May 9 (Bloomberg) -- Lieutenant Colonel Jeffrey Krusinski, the U.S. Air Force’s top officer for sexual assault prevention, had a trial set for July 18 at his first court appearance on a charge of groping a woman in a suburban Virginia parking lot.
Krusinski, dressed in civilian clothes, didn’t enter a plea to the misdemeanor charge at his arraignment today in county court in Arlington, Virginia. His attorney, Sheryl Shane, asked Judge Richard McCue to schedule a trial for September, saying she needed time to interview witnesses and collect evidence.
“I’m not going to set it that far out,” McCue replied.
Krusinski’s case comes amid a rising furor in Congress and the administration over whether the military is doing enough to protect personnel from sexual violence.
Two days after his arrest, the Pentagon released a survey finding that sexual assaults had increased 35 percent over the past two years.
The Air Force also is contending with the fallout from a scandal involving the convictions of at least five military instructors for sexual assaults or unprofessional relationships with trainees or students at Lackland Air Force Base in San Antonio.
In addition, two Air Force generals have come under scrutiny recently by lawmakers for overturning jury convictions in sexual-assault cases.
President Barack Obama on May 7 vowed to “exponentially step up our game” to combat military sexual assaults.
Krusinski, 41, was arrested in the Washington suburb of Arlington on May 5 after he allegedly “approached a female victim in a parking lot and grabbed her breasts and buttocks,” according to an Arlington County police statement.
The incident occurred at 12:35 a.m. and Krusinski was drunk at the time, according to the statement.
He was released on $5,000 bail. If convicted, he faces a possible fine of $2,500 and 12 months in jail.
Krusinski didn’t speak during his brief court appearance except to acknowledge that he understood the charges against him.
After the hearing, he made his way through a gauntlet of reporters, photographers and videographers, silent and staring straight ahead. He entered a waiting car accompanied by Shane and was driven away.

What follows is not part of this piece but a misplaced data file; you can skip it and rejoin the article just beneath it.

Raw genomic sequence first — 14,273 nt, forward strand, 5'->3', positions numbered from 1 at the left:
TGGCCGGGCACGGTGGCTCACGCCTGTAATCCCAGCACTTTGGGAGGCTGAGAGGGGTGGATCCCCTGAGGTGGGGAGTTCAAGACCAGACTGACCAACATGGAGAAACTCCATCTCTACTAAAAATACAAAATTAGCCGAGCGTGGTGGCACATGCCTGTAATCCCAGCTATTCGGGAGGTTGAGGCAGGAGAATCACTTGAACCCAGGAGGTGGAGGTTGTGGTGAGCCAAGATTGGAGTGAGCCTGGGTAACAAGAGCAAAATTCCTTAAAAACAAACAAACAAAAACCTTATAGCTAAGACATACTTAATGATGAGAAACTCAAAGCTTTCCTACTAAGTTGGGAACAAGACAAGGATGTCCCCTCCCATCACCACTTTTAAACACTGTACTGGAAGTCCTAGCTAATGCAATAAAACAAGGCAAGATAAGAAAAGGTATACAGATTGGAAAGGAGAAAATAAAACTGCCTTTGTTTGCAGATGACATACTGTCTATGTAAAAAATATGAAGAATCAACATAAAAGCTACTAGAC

Krusinski had been branch chief for the sexual-assault prevention and response office since February. He was removed from that job pending an investigation of the incident, according to an Air Force statement.
On May 7, Arlington County Commonwealth Attorney Theo Stamos declined an Air Force request to shift the case to the military justice system, according to Lieutenant Colonel Laurel Tingley, an Air Force spokeswoman.
Even if Krusinski is tried in a civilian court, he could face disciplinary action by the military, although it would require the approval of the secretary of the Air Force, Tingley said. That would happen “only in the most unusual cases when the ends of justice and discipline can be satisfied in no other way,” Tingley said in an e-mail.
Air Force Secretary Michael Donley told the House Appropriations subcommittee today that he will wait for the civilian process to play out before determining whether further action is warranted.
Krusinski was commissioned in 1994 following graduation from the Air Force Academy and has spent the bulk of his military career in personnel posts including stints at the Pentagon in the Air Force Intelligence Analysis Agency and at Wright-Patterson Air Force Base near Dayton, Ohio, and MacDill Air Force Base in Tampa, according to the Air Force office of public affairs.
He deployed to Iraq from November 2009 to May 2010 and to Afghanistan from August 2011 to February 2012, records show.
“His record is very good,” said General Mark Welsh, the Air Force chief of staff, when questioned about Krusinski during a Senate hearing on the Air Force budget on May 7, two days after the arrest.
“There is no indication in his professional record or performance or in his current workplace that there’s any type of a problem like this,” Welsh said.
The case is Virginia v. Krusinski, GC13002001-00, Arlington County General District Court (Arlington, Virginia).
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